By: Rick McDowell
Lee’s Summit Economic Dev. Council
Manufacturers are having a difficult time finding workers due to an increase in technology, which is changing the skills required for jobs. That is according to a 2018 skills gap study from Deloitte Insights and the Manufacturing Institute, which surveyed more than 400 U.S. manufacturers. Some may find it surprising that manufacturing would be dependent on a technologically trained workforce, but it is not a unique phenomenon. From manufacturing to healthcare, employers are adjusting to the new workforce requirements that technology is putting on their businesses.
Creative Blow Mold Tooling is a Lee’s Summit company that uses a variety of computerized milling and computer numerical control machines to make plastic molds for manufacturing assembly lines. Its products end up on assembly lines around the world to create the products we buy from store shelves.
“All new technology we invest in will allow us to continue to grow, therefore needing more skilled people,” said Todd Riley, Chief Executive Officer for Creative Blow Mold.
The changes from technological innovation can also be felt in healthcare. The most evident example over the course of the COVID-19 pandemic has been the increase in telehealth delivery.
“We had the technology all along, but it was more of a care delivery change for us. We started doing a lot more virtual visits in specialties and in areas we really never thought we would do it,” said Bobby Olm-Shipman, CEO of Saint Luke’s East.
Both Saint Luke’s East and Lee’s Summit Medical Center said that concerns for the safety of their staff during COVID-19 allowed them to rethink their use of virtual visits. Lee’s Summit Medical Center said it had been focusing on telehealth in the years leading up to COVID-19, but now it has 81 telehealth programs.
“In April and May 2020, we initiated 30 inpatient telehealth programs, brought 110 additional devices online and trained nearly 500 providers on using the technology throughout our KC area HCA Midwest Health facilities,” said John McDonald, CEO of Lee’s Summit Medical Center.
In addition to an increased telehealth presence, healthcare has seen an increase in the implementation of robotics and artificial intelligence technology, which has increased the demand for need skilled workers to install and service the technology, protect against cyber-attacks, store data, and data analysis.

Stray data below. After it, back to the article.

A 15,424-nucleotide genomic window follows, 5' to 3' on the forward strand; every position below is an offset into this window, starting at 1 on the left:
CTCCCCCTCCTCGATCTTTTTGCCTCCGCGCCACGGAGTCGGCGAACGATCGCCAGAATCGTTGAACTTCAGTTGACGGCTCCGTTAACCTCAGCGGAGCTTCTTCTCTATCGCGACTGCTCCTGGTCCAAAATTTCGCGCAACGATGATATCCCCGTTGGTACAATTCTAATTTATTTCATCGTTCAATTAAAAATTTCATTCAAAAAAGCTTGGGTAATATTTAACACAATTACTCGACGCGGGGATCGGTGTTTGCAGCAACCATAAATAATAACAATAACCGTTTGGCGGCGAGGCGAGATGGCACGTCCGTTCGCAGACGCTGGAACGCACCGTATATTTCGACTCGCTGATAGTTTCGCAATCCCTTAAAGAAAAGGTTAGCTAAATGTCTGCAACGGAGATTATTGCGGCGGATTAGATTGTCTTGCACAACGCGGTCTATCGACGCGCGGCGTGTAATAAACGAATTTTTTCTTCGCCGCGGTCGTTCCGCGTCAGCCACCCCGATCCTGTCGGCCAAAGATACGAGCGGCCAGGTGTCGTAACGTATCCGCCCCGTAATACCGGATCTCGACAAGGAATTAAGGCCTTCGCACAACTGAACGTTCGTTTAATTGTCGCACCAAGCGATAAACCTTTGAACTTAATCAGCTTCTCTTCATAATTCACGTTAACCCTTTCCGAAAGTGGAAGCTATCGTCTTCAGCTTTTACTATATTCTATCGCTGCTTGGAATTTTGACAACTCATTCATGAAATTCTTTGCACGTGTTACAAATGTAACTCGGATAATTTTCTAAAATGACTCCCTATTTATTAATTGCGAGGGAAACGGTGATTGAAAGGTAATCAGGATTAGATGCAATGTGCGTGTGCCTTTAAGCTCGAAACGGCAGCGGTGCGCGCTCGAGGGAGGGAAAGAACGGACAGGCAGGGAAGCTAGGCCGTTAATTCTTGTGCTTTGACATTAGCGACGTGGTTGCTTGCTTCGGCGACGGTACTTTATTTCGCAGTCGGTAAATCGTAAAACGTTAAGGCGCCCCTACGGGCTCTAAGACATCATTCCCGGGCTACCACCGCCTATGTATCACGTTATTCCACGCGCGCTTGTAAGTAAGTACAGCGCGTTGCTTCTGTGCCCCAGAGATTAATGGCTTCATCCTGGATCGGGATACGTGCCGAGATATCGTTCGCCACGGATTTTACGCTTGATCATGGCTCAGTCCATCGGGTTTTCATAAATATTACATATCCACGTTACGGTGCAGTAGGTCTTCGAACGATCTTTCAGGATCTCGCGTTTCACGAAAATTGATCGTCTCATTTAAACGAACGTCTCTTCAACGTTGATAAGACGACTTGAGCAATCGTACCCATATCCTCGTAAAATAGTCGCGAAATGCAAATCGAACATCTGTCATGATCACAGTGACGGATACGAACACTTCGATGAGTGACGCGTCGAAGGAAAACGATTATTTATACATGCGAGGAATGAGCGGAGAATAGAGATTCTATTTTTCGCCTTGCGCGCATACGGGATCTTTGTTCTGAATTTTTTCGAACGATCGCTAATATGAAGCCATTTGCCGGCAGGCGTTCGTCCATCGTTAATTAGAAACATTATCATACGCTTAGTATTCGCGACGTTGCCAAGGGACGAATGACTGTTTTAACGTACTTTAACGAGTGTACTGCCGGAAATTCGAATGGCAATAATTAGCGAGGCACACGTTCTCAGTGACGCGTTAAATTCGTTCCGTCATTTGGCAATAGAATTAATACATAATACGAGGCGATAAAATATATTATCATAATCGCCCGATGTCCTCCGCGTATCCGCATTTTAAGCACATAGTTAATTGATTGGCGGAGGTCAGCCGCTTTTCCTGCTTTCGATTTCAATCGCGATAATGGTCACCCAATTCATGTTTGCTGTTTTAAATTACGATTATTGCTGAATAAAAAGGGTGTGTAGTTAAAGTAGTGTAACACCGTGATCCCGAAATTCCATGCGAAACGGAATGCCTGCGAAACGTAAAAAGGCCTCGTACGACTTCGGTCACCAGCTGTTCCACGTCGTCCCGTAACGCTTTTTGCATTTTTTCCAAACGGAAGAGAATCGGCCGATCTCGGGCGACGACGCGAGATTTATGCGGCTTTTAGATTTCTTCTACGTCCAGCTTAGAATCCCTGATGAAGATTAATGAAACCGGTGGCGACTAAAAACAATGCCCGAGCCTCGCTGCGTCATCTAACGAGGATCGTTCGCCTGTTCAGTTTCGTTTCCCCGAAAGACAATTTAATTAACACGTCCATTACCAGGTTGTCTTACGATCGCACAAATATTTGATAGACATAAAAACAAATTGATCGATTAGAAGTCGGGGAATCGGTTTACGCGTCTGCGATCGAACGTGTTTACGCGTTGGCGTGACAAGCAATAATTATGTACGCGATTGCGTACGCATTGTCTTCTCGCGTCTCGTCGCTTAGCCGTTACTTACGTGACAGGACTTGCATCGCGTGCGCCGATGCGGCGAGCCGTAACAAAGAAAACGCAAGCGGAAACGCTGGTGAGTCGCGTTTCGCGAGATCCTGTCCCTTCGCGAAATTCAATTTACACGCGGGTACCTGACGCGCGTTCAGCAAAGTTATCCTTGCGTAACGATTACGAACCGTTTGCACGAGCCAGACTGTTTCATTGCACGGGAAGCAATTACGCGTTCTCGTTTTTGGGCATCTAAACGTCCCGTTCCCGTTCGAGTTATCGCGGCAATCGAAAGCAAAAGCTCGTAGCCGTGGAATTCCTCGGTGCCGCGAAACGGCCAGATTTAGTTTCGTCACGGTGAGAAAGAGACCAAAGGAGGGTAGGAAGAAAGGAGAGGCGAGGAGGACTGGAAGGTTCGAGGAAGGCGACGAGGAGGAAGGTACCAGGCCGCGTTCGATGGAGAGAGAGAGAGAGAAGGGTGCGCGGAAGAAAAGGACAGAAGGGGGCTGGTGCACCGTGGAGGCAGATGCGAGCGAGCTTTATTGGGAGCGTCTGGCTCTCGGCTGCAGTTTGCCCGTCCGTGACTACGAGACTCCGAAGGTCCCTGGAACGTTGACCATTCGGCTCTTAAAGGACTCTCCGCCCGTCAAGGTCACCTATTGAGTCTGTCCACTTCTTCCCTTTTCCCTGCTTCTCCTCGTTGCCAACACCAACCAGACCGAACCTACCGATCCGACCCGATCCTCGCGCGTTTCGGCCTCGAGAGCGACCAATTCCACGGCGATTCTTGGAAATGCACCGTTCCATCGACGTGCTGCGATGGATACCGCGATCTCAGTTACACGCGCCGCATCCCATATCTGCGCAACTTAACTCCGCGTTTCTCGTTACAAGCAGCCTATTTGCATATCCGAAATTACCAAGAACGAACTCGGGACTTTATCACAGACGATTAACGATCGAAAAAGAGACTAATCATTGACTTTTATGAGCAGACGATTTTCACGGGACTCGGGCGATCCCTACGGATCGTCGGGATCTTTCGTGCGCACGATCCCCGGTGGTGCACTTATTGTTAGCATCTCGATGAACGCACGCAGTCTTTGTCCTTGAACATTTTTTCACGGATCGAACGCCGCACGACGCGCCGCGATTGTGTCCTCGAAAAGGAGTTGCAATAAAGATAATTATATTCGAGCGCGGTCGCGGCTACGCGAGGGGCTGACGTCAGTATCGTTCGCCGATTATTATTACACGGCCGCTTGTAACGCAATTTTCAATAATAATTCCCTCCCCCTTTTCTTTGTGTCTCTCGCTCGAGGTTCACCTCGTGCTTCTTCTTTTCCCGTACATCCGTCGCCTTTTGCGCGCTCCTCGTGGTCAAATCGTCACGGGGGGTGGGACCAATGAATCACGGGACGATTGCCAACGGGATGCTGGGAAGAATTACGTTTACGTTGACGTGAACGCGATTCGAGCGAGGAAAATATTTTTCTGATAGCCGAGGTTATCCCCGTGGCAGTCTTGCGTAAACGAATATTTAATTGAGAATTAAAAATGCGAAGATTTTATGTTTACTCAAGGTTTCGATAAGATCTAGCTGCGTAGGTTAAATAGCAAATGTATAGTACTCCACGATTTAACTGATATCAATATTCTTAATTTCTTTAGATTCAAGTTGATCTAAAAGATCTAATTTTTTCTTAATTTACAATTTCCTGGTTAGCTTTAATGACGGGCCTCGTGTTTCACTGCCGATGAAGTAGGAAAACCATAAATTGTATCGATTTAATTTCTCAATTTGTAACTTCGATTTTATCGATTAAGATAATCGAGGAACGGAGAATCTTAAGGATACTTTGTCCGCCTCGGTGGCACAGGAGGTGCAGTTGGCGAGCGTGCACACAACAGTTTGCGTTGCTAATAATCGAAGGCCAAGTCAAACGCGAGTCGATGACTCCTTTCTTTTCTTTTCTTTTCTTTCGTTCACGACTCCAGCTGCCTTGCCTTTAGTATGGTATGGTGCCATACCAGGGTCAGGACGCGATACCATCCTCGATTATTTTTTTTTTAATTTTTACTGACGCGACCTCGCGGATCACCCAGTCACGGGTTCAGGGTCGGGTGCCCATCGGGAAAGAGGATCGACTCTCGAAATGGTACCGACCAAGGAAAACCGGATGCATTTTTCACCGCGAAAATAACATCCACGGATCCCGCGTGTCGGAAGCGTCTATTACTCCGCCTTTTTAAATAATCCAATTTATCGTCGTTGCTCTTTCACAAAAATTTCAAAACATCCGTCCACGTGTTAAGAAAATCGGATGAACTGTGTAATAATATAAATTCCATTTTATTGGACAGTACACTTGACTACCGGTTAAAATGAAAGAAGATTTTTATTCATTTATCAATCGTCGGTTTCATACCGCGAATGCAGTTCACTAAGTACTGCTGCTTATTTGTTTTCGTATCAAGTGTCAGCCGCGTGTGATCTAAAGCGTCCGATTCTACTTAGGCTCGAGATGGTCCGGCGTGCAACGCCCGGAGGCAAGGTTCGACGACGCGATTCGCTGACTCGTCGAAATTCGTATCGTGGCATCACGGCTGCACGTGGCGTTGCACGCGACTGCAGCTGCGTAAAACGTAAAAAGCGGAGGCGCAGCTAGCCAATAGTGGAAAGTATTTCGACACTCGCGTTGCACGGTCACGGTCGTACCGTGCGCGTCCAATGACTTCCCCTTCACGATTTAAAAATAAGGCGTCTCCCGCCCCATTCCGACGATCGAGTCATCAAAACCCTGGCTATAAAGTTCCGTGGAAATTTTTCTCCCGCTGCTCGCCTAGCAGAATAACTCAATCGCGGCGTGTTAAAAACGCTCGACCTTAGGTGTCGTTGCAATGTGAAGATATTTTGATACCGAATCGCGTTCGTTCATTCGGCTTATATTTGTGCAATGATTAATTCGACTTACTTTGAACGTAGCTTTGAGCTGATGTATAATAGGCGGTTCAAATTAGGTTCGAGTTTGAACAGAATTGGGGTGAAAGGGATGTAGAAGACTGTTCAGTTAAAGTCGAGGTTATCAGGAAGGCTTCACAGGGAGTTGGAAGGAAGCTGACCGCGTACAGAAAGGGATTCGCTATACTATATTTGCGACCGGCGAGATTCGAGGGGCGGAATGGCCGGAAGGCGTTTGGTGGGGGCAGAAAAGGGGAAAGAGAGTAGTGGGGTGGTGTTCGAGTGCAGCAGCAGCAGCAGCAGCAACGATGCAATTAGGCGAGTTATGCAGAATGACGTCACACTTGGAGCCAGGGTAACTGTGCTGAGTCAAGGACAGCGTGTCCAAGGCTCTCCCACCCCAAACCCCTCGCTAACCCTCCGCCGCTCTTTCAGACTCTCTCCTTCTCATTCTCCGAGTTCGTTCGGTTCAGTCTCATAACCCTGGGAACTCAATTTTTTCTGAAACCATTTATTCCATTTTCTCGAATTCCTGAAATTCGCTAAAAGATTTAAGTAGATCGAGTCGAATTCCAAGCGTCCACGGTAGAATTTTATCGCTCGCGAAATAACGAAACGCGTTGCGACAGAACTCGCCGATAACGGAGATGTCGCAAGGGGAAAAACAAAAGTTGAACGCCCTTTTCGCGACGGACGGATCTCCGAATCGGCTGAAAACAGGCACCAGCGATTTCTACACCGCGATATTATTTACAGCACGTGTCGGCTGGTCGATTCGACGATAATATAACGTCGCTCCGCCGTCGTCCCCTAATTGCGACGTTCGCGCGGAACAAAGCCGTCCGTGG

“What you see in terms of the interaction between the caregiver and the patient. That is just the tip of the pyramid. There is a whole infrastructure sitting behind that to support that,” said Olm-Shipman. “Having well-trained individuals who are competent and who can think, not just about what we can do today, but what we can envision and do tomorrow, those are unique individuals that will be in high-demand in the future .”
In May of this year, HCA Healthcare and Google Cloud announced a partnership to create a new data analytics platform that will help the hospital make informed decisions to promote quality, safety and efficiency.
“With the Google Cloud partnership, there will be some changes and improvements to the care delivery model,” said McDonald. “A higher emphasis on workforce with data and statistical background is needed to support these efforts as we continue to advance our technology to bring the most advanced care into our communities.”
Everyone agrees, the increase in technology is not decreasing the demand for workers, it is just changing the landscape. “Computer skills will always continue to evolve, but there will never be a replacement for hands on work,” said Riley. “For us, it’s more about continuous training rather than re-training. We support continuous training in all segments of our business.”
For healthcare, technology may help ease a workforce pain point. A June 2020 report from the Association of American Medical Colleges projects that the United States will face of a shortage of between 54,100 to 139,000 physicians by 2033. Olm-Shipman said the increased use of technology may allow fewer doctors to see the same number of patients, but it will require an increase in support staff.
“This isn’t really a cost-reduction strategy. This is more of a better, different way of delivering care strategy that hopefully ends up, for the broader healthcare delivery system, being less expensive and more efficient,” said Olm-Shipman.